Having said that, we advise contractors to have a chat with one of our contractor accountants to determine if you fall within or outside the IR35 rules.

Now let’s use some examples to illustrate how incorporating a limited company can boost your take-home pay.

Scenario 1: You are the sole director and your salary is £40k a year

In this scenario, you are the director and also the employee. You receive an income of £40,000 a year. In the tax year 2019/20, this means your take-home pay is about £30,736 as any salary calculator website can quickly tell you.

Scenario 2: You are the sole director. Your salary is £10k a year and you declare a dividend of £30k.

In this scenario, you are the director and also the employee. You receive a low salary of just £10,000 a year. To make up your income, at the end of the year after your company has paid company tax on the revenues, you declare a dividend of £30,000. As you are the sole director, you receive the full sum of the dividend. In the tax year 2019/20, this means your take-home pay is £37,923; this is £7,187 more than the previous example.

The above examples are simplified for discussion only. In reality, how much tax you pay depends on your circumstances. Nonetheless, it does illustrate to you why contractors and small business owners prefer to set-up a limited liability company. If you would like to know more about dividends, this post “Understanding dividends” is packed with information.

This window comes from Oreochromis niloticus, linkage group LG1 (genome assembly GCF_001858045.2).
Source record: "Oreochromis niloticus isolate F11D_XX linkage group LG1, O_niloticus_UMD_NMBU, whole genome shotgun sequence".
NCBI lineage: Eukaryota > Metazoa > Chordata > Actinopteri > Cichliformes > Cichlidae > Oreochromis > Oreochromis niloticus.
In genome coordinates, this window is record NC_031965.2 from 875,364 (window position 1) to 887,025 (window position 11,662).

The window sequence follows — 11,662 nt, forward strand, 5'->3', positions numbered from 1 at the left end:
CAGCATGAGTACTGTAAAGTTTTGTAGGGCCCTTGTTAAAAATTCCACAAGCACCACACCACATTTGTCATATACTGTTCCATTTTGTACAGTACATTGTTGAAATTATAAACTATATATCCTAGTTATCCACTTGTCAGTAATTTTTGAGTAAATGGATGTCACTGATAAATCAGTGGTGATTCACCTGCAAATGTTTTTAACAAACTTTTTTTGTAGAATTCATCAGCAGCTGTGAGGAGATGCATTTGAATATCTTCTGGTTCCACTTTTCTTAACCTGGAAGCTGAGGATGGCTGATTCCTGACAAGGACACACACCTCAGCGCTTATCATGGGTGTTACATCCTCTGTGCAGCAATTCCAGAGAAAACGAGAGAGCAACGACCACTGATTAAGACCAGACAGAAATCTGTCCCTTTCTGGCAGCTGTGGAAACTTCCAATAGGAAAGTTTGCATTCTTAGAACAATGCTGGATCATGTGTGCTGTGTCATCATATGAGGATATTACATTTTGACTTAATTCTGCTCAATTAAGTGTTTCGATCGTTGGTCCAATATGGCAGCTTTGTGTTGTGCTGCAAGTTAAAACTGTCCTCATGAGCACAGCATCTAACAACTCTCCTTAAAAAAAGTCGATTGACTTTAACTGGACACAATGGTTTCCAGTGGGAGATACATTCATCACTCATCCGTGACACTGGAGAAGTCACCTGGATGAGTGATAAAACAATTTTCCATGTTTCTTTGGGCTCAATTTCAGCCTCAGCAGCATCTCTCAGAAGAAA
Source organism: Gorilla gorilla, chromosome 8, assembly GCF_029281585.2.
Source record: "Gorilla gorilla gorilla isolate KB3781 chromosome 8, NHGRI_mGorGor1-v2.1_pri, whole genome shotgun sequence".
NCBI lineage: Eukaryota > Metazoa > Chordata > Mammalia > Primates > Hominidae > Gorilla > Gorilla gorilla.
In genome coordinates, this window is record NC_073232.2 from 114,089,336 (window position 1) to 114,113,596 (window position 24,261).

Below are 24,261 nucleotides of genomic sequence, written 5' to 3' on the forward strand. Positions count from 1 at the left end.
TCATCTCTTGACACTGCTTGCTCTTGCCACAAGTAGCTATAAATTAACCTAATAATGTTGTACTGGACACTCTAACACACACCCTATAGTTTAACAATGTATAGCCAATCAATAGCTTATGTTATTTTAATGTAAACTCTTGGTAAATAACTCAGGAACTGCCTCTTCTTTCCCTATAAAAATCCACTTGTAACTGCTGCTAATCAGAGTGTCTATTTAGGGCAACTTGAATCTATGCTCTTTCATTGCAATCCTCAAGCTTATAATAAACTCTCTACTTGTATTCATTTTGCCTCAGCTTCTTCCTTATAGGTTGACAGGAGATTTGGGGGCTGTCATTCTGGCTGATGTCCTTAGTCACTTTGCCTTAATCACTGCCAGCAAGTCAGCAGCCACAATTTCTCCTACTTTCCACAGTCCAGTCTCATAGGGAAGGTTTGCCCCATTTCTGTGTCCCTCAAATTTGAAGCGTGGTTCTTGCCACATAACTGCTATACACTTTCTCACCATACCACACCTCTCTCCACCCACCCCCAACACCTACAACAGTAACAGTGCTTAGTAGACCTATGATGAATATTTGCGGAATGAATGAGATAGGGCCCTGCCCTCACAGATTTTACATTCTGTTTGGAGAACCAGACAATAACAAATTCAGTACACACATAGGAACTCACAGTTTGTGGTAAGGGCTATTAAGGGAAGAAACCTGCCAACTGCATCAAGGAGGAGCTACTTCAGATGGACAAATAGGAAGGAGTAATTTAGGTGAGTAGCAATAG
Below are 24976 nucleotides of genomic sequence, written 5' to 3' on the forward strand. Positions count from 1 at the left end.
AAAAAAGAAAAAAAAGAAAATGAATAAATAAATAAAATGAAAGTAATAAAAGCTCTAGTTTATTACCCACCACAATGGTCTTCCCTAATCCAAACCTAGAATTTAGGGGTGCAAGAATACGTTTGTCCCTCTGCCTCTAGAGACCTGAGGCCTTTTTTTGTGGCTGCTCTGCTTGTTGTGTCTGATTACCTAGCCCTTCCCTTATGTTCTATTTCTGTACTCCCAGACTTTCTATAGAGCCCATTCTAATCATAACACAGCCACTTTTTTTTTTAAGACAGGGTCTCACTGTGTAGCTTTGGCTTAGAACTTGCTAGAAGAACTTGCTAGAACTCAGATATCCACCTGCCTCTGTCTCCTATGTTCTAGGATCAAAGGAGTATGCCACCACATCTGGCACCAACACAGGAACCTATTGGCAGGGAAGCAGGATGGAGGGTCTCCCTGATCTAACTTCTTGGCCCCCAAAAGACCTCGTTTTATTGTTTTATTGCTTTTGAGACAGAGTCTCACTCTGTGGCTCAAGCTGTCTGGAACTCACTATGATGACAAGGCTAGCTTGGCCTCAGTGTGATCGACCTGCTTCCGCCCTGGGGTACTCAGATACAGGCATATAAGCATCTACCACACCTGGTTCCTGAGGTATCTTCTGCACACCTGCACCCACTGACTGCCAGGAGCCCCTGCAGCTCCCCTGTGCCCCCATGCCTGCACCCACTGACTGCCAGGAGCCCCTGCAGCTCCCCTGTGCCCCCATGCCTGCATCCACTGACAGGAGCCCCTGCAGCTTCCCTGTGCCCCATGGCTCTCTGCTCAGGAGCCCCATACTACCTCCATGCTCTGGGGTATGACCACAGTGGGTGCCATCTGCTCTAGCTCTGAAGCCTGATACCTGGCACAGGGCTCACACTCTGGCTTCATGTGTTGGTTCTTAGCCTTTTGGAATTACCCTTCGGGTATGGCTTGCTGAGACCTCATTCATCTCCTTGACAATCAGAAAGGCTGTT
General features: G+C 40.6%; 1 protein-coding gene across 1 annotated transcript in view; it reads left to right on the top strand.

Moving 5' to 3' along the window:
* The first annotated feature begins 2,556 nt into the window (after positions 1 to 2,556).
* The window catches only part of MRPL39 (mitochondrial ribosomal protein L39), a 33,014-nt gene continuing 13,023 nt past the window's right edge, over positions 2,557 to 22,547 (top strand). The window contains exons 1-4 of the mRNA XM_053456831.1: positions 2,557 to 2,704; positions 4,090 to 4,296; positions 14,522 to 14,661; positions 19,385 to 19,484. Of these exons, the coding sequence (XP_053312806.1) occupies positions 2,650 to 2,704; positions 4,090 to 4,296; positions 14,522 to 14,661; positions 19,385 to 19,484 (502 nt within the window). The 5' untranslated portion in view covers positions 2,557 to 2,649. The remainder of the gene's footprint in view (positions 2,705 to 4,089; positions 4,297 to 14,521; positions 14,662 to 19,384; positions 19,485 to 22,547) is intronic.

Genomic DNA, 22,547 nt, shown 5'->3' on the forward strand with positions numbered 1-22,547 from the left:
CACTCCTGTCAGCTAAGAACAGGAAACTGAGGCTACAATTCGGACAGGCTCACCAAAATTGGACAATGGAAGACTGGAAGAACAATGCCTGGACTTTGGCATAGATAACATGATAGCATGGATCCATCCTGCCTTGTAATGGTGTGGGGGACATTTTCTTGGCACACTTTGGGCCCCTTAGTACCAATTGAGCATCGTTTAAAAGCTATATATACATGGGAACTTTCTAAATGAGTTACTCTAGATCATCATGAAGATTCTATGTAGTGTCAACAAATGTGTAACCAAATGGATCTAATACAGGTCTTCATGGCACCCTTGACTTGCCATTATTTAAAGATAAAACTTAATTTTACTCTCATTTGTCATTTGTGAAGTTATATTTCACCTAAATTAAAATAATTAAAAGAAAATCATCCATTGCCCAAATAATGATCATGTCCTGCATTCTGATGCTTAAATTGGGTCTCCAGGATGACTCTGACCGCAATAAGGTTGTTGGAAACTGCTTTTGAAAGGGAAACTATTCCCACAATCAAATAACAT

Other benefits of having a limited company

  • You can easily transfer ownership by selling shares to another party, this is particularly useful if you have an exit strategy in mind.
  • Shareholders (often couples or family members) can be employed by the company and reduce the overall family tax obligations.
  • A limited company looks more professional than a sole trader and if you are looking for funding, investors are more likely to invest in a limited company than a sole trader too.
  • It can fund pensions as a legitimate business expense.
  • Once you have registered your company, no one else can use the same name as your company.

Now the disadvantages of having a limited company

Everything has two sides and before you rush to incorporate a limited company, it pays to take a second to understand the disadvantages.

  • It can be expensive to establish and maintain a limited company.
  • The reporting requirements are complex and best handled by an experienced small business accountant. This will free up your time to focus on your business.
  • The company pays tax on the profits.